Human Rights watch in New York have issued a call for Beijing to release activist Hu Jia, whose case we have followed closely. “The case of Hu Jia, who will as of February 27 have been detained for two months, has become emblematic of Beijing’s broad attempt to suppress dissent ahead of the Olympic Games,” the organization wrote.
“The longer Hu Jia is in detention, the worse China’s image will be,” said Sophie Richardson, Asia advocacy director at Human Rights Watch. “With fewer than six months to go before the Olympics, the Chinese government has everything to gain and nothing to lose by releasing him.”
Actually, I think it’s increasingly clear that Beijing is confident it can sling pesky people like Hu in the pokey until the Games are over and basically get away with it. They may be right, too. (Here’s a link, by the way, to an open letter he and fellow activist Teng Biao wrote on the Olympics and China, translated by HRW.)
The case of his wife Zeng Jinyan, on the other hand, may be more complicated. She’s been under house arrest since Hu’s arrest but is now sporadically contactable by phone, though anyone trying to interview her still gets turned away by the policemen camped outside her apartment. One piece of good news is that her baby is doing well (see photo above). She also doesn’t have any policemen actually living in the apartment with her, as they were for a while. Zeng (a former Time 100 pick, incidentally, to declare an interest, I guess) says she insisted on going out one day and there was the usual scuffle. This time, however, she got so angry that she bit one of the policemen who had his hand across her face. They moved out the same day, she recounts with a chuckle, though only as far as the apartment above hers.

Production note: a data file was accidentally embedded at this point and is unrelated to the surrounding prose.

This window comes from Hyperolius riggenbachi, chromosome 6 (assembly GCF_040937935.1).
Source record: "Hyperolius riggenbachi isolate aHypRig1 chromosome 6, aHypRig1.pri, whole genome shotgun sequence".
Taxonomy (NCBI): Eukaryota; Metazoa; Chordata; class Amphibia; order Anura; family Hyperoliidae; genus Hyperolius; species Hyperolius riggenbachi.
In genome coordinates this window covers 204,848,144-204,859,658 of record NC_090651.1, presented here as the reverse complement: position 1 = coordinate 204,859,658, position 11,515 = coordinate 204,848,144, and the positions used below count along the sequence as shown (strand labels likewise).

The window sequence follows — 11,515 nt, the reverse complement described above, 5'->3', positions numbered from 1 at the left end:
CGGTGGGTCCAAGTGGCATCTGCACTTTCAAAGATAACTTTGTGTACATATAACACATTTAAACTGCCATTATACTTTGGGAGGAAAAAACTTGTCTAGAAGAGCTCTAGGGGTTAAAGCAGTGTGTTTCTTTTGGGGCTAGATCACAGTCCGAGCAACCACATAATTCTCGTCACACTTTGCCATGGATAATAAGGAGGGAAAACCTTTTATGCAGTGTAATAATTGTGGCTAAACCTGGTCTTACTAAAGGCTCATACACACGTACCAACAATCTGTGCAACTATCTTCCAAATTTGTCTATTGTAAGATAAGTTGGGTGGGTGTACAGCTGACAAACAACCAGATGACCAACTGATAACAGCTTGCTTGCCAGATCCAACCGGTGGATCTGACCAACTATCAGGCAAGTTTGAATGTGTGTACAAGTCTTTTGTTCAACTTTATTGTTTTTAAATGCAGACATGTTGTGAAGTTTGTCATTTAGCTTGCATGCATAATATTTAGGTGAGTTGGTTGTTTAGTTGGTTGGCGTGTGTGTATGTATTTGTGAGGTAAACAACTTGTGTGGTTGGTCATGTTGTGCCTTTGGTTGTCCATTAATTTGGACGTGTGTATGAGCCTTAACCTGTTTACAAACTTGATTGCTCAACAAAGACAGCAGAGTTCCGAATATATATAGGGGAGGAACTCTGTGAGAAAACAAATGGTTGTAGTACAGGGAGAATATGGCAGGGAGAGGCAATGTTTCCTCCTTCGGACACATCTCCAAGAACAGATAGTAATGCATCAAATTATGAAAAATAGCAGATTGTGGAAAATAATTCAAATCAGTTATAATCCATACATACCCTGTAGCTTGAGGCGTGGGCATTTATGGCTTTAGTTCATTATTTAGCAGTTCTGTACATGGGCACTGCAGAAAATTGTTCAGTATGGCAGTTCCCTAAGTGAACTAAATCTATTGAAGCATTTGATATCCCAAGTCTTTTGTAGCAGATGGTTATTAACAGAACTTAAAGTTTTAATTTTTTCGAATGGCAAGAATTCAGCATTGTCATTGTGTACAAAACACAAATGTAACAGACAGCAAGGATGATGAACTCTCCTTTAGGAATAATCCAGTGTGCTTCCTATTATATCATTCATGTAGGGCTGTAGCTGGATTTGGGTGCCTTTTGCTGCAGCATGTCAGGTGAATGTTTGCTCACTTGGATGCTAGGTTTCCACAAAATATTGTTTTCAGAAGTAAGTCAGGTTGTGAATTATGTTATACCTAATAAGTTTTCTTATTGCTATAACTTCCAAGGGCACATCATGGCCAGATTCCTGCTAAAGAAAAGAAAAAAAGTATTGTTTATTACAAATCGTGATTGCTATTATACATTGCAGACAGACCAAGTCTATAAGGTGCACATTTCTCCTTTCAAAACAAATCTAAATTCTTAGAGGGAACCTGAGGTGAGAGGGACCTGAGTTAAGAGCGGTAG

As I say, I think Zeng will eventually be more of a problem than her husband for the authorities in the run up to the Olympics, and not just because she obviously isn’t easily intimidated. As more and more foreign reporters arrive in China, they’ll all be looking for a quick story that’s easily accessible, has guaranteed human interest and so on. What better than a innocent young mother corralled by hordes of police, struggling to get out of the house so her baby can get a check up ? They would after all be merely exercising the rights China has guaranteed, i.e. that foreign reporters can interview anyone who agrees, which Zeng certainly does. And then there’s the added possibility that the police might rough up the pushier reporters (who have been known to actually be provocative, gasp!) for some extra color. There’ll be a growing stream of hacks beating a path to the doors of Bobo Freedom City, mark my words. Actually, I don’t want to put ideas in anyone’s head, but I’d take pretty long odds that eventually they’ll be forced to detain her too.